Electric Power Companies Face Financial Risks from Climate Change
London, UK - The world's largest power companies could face costs equivalent to over 10 per cent of 2002 earnings if they fail to address global warming and switch to clean energy, says a new WWF report launched at the London Stock Exchange today.
The WWF report,Power Switch: Impacts of Climate Policy on the Power Sector commissioned from international financial analysts Innovest, analyses the financial risks and opportunities that 14 major international electric utilities face from upcoming global and national climate policies.
Since the Kyoto Protocol was signed in 1997, industrialized countries have been developing policies to curb emissions of carbon dioxide (CO2), the main global warming gas. While policies vary from region to region, the general effect is, for the first time, to make CO2 emissions costly to polluters.
With the power sector responsible for 37 per cent of global CO2 emissions, electricity-producing companies are likely to be among the most affected firms. The report shows how legislation already in place or under discussion can significantly raise the costs of power production.
The most-affected companies in the European Union are E.ON and Scottish Power, with possible cost increases of up to 9 per cent of their 2002 earnings. In the US, AEP (American Electric Power) could see additional costs of 5 per cent of 2002 earnings, while Canadian TransAlta could face up to 13 per cent increases.
However, the WWF report also shows that power companies could earn considerable profits by switching from coal to cleaner energy sources, such as natural gas and renewables. Iberdrola in Spain for instance has geared up its investment in wind energy, thus reducing its overall CO2 emissions. In a costly carbon market, this will greatly reduce the company's financial risk.
AEP and German RWE could make gains of up to EU50 (US$58) million annually, while Southern, Duke, Endesa, Enel and E.ON could save around EU20 (US$23) million from switching to cleaner energy sources. Scottish Power, for instance, aims to have nearly 3000MW of wind energy operational in the US and the UK by 2010 — showing that a change in strategy is feasible. Firms with proactive and well-thought-out carbon management strategies, therefore, will be the most likely winners in the new operating environment.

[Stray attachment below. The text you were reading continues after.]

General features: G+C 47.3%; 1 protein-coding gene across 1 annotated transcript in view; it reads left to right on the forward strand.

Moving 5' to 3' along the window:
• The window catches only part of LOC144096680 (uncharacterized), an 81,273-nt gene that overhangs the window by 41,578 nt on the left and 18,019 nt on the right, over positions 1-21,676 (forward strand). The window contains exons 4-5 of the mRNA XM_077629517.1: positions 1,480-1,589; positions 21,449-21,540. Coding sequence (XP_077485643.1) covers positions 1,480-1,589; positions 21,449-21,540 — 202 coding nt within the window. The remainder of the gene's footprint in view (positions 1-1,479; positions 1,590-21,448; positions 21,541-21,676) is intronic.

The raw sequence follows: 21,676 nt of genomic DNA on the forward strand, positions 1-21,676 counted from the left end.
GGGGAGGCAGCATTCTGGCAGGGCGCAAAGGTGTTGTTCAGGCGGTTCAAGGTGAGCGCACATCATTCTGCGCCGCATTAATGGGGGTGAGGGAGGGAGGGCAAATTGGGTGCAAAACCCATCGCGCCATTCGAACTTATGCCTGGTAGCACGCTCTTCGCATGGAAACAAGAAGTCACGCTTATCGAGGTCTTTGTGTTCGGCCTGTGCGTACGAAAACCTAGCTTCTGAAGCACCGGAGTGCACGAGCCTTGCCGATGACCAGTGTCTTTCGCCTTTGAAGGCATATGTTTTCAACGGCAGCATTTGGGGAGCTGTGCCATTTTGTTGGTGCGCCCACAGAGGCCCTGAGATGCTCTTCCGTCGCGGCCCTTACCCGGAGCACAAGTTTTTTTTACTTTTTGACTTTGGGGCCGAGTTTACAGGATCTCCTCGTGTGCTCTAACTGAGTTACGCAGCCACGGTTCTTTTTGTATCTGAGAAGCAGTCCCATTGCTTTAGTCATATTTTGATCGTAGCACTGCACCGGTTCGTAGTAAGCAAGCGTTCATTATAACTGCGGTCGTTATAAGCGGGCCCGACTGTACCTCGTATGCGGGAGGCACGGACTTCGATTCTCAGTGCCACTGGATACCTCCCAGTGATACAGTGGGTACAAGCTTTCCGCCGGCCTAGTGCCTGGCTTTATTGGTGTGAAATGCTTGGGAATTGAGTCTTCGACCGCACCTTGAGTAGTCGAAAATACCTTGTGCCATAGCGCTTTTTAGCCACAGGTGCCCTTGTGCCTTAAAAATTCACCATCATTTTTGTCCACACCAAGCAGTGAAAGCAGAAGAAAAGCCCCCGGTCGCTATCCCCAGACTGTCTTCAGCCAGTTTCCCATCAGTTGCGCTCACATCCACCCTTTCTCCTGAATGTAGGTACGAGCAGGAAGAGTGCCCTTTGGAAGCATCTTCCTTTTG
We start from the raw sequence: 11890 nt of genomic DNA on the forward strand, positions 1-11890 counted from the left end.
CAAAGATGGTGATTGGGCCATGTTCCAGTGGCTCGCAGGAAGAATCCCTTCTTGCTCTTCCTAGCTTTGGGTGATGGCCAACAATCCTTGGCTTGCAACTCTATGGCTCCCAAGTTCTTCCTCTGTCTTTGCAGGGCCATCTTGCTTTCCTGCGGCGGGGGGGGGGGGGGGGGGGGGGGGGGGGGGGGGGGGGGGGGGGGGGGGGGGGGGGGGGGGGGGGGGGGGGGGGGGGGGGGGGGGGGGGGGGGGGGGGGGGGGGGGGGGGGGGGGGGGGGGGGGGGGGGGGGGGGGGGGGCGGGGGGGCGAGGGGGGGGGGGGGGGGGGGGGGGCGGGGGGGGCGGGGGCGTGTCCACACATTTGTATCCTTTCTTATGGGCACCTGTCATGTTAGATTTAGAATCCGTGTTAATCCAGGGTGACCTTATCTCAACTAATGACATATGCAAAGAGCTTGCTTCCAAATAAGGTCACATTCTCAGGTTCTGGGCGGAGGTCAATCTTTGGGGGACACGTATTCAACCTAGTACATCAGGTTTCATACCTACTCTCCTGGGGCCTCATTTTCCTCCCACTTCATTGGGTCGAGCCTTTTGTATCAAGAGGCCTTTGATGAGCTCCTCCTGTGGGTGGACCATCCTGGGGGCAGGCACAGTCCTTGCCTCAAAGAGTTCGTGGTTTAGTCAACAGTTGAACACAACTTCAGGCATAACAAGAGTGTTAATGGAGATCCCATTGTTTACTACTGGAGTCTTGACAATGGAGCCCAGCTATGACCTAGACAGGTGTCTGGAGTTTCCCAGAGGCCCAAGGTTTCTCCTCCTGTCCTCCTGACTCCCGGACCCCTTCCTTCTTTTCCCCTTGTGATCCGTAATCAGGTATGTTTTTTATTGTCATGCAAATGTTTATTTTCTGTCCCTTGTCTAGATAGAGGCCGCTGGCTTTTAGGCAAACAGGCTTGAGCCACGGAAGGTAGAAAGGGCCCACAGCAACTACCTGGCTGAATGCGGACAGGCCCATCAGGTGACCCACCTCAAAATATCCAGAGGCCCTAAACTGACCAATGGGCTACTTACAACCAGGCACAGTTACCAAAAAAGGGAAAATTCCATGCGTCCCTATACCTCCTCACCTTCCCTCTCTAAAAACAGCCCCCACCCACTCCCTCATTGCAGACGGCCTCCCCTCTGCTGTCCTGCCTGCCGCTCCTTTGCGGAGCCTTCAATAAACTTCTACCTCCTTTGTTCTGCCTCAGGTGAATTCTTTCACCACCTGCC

"This report sends a strong wake-up call to the power sector and those who invest in it," said Mark Kenber, economist at WWF International. "Financial analysts clearly need to factor in climate policy and the adequacy of management response into their assessment of power companies. Active carbon management and a shift away from coal-based power generation need to be at the heart of business strategies over the next decade. It is clear that with opportune planning, both shareholder value and the climate can be protected."
The readiness of power companies to shift to low-carbon fuels and energy efficient technologies is still in doubt. Climate policy may cause similar disruptions to the power sector as that wrought by electricity market liberalization over the past decade. The WWF report concludes that large quantities of emissions can be reduced cheaply — but that this depends to a great extent on the willingness of firms to switch to low-carbon strategies. Investors and analysts therefore need to engage with utilities at the earliest opportunity to ensure that low-carbon investment strategies are in place.
For further information:
Mobile: +44 79 67 56 17 31
Communications Manager, WWF Climate Change Programme
Mobile: +41 79 347 2256
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